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Presentation of Research Paper "Evaluating the Perceptual Impact of Rendering Techniques on Thematic Color Mappings in 3D Virtual Environments"
Digitisation of this thesis was sponsored by Arcadia Fund, a charitable fund of Lisbet Rausing and Peter Baldwin.
Local histogram and local histogram-based functions can be determined by generating offset-kernel images based on domain-shifted tonal filter kernels. The offset-kernel images can be reused for multiple image locations and/or local neighborhood sizes, shapes, and weights. A neighborhood filter representing the desired local neighborhood size, shape, and frequency domain characteristics is applied to each of the offset-kernel images. Neighborhood filters may include a temporal dimension for evaluating neighborhoods in space and time. Neighborhood filtered offset-kernel images' values represent samples of local histogram or local histogram-based function corresponding with the domains of their associated domain-shifted tonal filter kernels. Arbitrary functions may be used as tonal filter kernels. A histogram kernel may be used to sample values of local histogram functions. A tonal filter kernel that is a derivative or integral of another tonal filter kernel may be used to sample a derivative or integral, respectively, of a function.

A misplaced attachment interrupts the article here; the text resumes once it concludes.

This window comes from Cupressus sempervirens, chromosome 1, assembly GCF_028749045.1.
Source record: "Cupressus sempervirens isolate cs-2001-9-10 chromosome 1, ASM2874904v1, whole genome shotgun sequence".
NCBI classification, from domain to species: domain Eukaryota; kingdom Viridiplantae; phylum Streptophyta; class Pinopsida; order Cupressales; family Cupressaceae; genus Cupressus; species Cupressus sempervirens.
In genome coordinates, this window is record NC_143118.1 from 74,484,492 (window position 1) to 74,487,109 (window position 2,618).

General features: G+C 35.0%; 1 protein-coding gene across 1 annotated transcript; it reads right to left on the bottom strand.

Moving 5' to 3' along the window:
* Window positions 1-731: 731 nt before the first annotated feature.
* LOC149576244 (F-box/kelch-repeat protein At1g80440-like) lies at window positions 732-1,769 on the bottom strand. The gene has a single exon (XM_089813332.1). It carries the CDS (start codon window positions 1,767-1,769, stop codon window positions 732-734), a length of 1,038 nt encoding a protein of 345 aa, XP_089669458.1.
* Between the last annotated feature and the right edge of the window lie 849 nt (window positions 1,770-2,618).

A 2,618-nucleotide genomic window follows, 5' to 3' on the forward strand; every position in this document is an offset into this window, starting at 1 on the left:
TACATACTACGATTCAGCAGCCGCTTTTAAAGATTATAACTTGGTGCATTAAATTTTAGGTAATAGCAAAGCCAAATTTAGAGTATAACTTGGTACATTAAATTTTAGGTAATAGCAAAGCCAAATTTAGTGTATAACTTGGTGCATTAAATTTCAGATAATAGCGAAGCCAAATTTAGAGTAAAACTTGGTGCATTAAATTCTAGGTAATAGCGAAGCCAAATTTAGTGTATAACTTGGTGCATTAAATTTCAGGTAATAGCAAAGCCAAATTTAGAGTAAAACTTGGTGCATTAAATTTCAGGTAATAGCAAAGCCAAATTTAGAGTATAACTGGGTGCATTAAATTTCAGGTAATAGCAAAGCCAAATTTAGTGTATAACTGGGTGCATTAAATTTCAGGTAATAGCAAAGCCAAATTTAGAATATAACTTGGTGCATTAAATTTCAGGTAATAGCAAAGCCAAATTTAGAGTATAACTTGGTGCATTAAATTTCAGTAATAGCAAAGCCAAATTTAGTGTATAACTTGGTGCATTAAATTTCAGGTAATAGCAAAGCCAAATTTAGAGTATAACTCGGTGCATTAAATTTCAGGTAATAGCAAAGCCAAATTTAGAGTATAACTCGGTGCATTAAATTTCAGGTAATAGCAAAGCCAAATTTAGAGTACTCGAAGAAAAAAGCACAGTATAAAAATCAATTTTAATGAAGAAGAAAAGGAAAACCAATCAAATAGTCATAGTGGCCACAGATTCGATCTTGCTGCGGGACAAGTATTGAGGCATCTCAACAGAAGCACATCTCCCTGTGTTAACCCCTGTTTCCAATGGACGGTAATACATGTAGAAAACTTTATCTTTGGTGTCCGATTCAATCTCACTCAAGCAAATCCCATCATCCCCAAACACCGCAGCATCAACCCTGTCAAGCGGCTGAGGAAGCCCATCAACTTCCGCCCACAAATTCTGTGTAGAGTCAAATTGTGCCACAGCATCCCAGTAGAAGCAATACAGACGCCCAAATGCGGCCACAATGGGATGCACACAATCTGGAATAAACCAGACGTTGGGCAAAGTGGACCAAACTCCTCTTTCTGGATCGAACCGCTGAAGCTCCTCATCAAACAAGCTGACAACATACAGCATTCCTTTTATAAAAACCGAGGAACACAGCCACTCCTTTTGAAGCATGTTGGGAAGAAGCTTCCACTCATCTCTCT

We present a method for creating black-and-white illustrations from photographs of human faces. In addition an interactive technique is demonstrated for deforming these black-and-white facial illustrations to create caricatures which highlight and exaggerate representative facial features. We evaluate the effectiveness of the resulting images through psychophysical studies to assess accuracy and speed in both recognition and learning tasks. These studies show that the facial illustrations and caricatures generated using our techniques are as effective as photographs in recognition tasks. For the learning task we find that illustrations are learned two times faster than photographs and caricatures are learned one and a half times faster than photographs. Because our techniques produce images that are effective at communicating complex information, they are useful in a number of potential applications, ranging from entertainment and education to low bandwidth telecommunications and psychology research.